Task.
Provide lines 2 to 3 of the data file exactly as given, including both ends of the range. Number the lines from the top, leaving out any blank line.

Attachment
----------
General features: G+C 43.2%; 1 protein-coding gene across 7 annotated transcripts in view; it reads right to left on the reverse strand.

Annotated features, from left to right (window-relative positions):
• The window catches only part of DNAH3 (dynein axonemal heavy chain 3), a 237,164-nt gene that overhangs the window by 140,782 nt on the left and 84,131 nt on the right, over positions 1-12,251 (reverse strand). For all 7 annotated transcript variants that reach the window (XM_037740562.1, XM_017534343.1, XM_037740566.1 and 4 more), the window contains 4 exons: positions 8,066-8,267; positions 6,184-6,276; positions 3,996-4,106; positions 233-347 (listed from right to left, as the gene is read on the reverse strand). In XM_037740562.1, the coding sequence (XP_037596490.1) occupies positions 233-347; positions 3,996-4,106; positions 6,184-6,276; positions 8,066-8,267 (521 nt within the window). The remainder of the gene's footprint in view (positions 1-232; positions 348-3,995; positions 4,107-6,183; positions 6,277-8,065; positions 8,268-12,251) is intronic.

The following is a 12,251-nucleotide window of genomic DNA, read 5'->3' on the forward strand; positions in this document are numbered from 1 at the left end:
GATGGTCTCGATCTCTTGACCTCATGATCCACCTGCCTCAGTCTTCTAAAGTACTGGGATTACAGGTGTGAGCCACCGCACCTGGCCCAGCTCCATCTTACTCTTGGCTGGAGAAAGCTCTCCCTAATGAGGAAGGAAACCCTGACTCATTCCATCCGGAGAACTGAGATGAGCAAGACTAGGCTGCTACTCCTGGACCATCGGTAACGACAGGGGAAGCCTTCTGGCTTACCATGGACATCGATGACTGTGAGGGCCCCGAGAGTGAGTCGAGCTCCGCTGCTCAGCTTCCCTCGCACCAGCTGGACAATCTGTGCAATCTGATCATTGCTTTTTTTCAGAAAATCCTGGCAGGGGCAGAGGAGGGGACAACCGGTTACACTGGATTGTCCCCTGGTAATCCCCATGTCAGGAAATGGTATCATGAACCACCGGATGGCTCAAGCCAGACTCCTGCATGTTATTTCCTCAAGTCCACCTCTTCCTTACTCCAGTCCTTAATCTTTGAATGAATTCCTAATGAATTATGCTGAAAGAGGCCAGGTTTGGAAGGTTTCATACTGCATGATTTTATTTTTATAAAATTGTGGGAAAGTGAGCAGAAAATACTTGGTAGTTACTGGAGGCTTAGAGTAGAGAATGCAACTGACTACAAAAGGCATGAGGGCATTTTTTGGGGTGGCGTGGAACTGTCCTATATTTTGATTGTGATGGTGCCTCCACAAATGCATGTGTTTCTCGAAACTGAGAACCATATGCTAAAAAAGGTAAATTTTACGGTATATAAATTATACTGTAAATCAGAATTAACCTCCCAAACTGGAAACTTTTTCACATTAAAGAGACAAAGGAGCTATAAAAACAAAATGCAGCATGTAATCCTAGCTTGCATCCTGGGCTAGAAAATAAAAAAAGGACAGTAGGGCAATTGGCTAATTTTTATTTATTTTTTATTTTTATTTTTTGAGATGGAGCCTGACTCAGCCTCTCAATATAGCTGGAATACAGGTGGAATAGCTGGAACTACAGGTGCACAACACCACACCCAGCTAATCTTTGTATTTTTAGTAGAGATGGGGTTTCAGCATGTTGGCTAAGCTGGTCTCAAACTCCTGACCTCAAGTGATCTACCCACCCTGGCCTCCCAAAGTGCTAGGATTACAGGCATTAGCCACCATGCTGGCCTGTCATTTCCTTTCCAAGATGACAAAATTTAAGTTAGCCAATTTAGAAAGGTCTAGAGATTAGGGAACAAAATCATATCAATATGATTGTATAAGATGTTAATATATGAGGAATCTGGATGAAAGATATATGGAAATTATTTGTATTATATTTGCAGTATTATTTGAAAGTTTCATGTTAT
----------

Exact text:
Annotated features, from left to right (window-relative positions):
• The window catches only part of DNAH3 (dynein axonemal heavy chain 3), a 237,164-nt gene that overhangs the window by 140,782 nt on the left and 84,131 nt on the right, over positions 1-12,251 (reverse strand). For all 7 annotated transcript variants that reach the window (XM_037740562.1, XM_017534343.1, XM_037740566.1 and 4 more), the window contains 4 exons: positions 8,066-8,267; positions 6,184-6,276; positions 3,996-4,106; positions 233-347 (listed from right to left, as the gene is read on the reverse strand). In XM_037740562.1, the coding sequence (XP_037596490.1) occupies positions 233-347; positions 3,996-4,106; positions 6,184-6,276; positions 8,066-8,267 (521 nt within the window). The remainder of the gene's footprint in view (positions 1-232; positions 348-3,995; positions 4,107-6,183; positions 6,277-8,065; positions 8,268-12,251) is intronic.